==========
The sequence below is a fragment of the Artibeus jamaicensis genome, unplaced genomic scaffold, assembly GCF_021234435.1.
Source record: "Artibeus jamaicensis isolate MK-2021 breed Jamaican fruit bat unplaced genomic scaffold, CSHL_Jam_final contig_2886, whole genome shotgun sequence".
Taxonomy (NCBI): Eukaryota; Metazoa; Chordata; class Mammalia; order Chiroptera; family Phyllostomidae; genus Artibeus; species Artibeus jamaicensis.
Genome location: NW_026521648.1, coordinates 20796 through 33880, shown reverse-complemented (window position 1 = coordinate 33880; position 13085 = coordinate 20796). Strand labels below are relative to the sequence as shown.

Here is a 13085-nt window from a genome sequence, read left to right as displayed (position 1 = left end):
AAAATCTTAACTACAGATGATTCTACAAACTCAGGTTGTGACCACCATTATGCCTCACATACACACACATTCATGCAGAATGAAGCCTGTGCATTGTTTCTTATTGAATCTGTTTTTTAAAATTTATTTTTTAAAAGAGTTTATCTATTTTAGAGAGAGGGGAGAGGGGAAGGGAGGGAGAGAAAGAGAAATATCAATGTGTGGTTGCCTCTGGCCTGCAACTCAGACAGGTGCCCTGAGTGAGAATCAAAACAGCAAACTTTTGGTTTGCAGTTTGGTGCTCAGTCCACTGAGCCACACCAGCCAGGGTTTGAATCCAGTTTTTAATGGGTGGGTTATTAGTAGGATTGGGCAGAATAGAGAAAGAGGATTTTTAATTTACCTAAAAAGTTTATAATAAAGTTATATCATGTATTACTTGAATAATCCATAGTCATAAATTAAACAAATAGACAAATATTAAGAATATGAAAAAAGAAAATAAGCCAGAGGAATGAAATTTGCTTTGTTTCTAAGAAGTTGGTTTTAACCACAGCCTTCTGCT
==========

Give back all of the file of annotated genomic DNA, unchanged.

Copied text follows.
The sequence below is a fragment of the Artibeus jamaicensis genome, unplaced genomic scaffold, assembly GCF_021234435.1.
Source record: "Artibeus jamaicensis isolate MK-2021 breed Jamaican fruit bat unplaced genomic scaffold, CSHL_Jam_final contig_2886, whole genome shotgun sequence".
Taxonomy (NCBI): Eukaryota; Metazoa; Chordata; class Mammalia; order Chiroptera; family Phyllostomidae; genus Artibeus; species Artibeus jamaicensis.
Genome location: NW_026521648.1, coordinates 20796 through 33880, shown reverse-complemented (window position 1 = coordinate 33880; position 13085 = coordinate 20796). Strand labels below are relative to the sequence as shown.

Here is a 13085-nt window from a genome sequence, read left to right as displayed (position 1 = left end):
AAAATCTTAACTACAGATGATTCTACAAACTCAGGTTGTGACCACCATTATGCCTCACATACACACACATTCATGCAGAATGAAGCCTGTGCATTGTTTCTTATTGAATCTGTTTTTTAAAATTTATTTTTTAAAAGAGTTTATCTATTTTAGAGAGAGGGGAGAGGGGAAGGGAGGGAGAGAAAGAGAAATATCAATGTGTGGTTGCCTCTGGCCTGCAACTCAGACAGGTGCCCTGAGTGAGAATCAAAACAGCAAACTTTTGGTTTGCAGTTTGGTGCTCAGTCCACTGAGCCACACCAGCCAGGGTTTGAATCCAGTTTTTAATGGGTGGGTTATTAGTAGGATTGGGCAGAATAGAGAAAGAGGATTTTTAATTTACCTAAAAAGTTTATAATAAAGTTATATCATGTATTACTTGAATAATCCATAGTCATAAATTAAACAAATAGACAAATATTAAGAATATGAAAAAAGAAAATAAGCCAGAGGAATGAAATTTGCTTTGTTTCTAAGAAGTTGGTTTTAACCACAGCCTTCTGCT